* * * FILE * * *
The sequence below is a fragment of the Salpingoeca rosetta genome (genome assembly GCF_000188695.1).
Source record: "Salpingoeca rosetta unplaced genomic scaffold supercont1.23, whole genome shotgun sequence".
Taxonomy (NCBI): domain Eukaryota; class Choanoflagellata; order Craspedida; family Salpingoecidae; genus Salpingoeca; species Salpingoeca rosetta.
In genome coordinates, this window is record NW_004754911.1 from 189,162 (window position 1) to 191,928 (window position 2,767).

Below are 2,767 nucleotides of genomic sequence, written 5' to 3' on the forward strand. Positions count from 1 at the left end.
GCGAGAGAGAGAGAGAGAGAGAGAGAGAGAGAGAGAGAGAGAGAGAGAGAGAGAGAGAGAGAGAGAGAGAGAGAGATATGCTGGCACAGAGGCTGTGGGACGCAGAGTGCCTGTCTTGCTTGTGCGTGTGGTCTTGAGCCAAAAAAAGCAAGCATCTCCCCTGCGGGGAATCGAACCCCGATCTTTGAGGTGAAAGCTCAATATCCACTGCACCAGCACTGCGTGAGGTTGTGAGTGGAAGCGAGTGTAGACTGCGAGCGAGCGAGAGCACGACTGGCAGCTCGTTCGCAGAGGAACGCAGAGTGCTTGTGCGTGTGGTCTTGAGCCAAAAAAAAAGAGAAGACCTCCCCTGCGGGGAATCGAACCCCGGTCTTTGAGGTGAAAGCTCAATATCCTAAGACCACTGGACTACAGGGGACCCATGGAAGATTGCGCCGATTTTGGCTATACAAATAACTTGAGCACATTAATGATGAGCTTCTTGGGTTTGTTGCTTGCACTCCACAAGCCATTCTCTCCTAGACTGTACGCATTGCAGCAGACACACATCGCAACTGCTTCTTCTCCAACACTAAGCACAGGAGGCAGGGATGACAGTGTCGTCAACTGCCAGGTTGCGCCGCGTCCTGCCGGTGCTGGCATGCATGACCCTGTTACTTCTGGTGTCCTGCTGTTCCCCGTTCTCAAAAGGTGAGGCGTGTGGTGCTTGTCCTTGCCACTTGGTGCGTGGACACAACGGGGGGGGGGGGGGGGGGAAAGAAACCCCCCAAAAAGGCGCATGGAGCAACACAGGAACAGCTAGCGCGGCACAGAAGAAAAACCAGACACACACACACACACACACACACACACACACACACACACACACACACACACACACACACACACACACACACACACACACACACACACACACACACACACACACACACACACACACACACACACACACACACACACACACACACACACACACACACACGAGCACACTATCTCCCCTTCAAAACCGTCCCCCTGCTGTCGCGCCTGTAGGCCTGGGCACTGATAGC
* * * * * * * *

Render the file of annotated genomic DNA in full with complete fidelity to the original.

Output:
The sequence below is a fragment of the Salpingoeca rosetta genome (genome assembly GCF_000188695.1).
Source record: "Salpingoeca rosetta unplaced genomic scaffold supercont1.23, whole genome shotgun sequence".
Taxonomy (NCBI): domain Eukaryota; class Choanoflagellata; order Craspedida; family Salpingoecidae; genus Salpingoeca; species Salpingoeca rosetta.
In genome coordinates, this window is record NW_004754911.1 from 189,162 (window position 1) to 191,928 (window position 2,767).

Below are 2,767 nucleotides of genomic sequence, written 5' to 3' on the forward strand. Positions count from 1 at the left end.
GCGAGAGAGAGAGAGAGAGAGAGAGAGAGAGAGAGAGAGAGAGAGAGAGAGAGAGAGAGAGAGAGAGAGAGAGAGATATGCTGGCACAGAGGCTGTGGGACGCAGAGTGCCTGTCTTGCTTGTGCGTGTGGTCTTGAGCCAAAAAAAGCAAGCATCTCCCCTGCGGGGAATCGAACCCCGATCTTTGAGGTGAAAGCTCAATATCCACTGCACCAGCACTGCGTGAGGTTGTGAGTGGAAGCGAGTGTAGACTGCGAGCGAGCGAGAGCACGACTGGCAGCTCGTTCGCAGAGGAACGCAGAGTGCTTGTGCGTGTGGTCTTGAGCCAAAAAAAAAGAGAAGACCTCCCCTGCGGGGAATCGAACCCCGGTCTTTGAGGTGAAAGCTCAATATCCTAAGACCACTGGACTACAGGGGACCCATGGAAGATTGCGCCGATTTTGGCTATACAAATAACTTGAGCACATTAATGATGAGCTTCTTGGGTTTGTTGCTTGCACTCCACAAGCCATTCTCTCCTAGACTGTACGCATTGCAGCAGACACACATCGCAACTGCTTCTTCTCCAACACTAAGCACAGGAGGCAGGGATGACAGTGTCGTCAACTGCCAGGTTGCGCCGCGTCCTGCCGGTGCTGGCATGCATGACCCTGTTACTTCTGGTGTCCTGCTGTTCCCCGTTCTCAAAAGGTGAGGCGTGTGGTGCTTGTCCTTGCCACTTGGTGCGTGGACACAACGGGGGGGGGGGGGGGGGGAAAGAAACCCCCCAAAAAGGCGCATGGAGCAACACAGGAACAGCTAGCGCGGCACAGAAGAAAAACCAGACACACACACACACACACACACACACACACACACACACACACACACACACACACACACACACACACACACACACACACACACACACACACACACACACACACACACACACACACACACACACACACACACACACACACACACACACACACACACACACGAGCACACTATCTCCCCTTCAAAACCGTCCCCCTGCTGTCGCGCCTGTAGGCCTGGGCACTGATAGC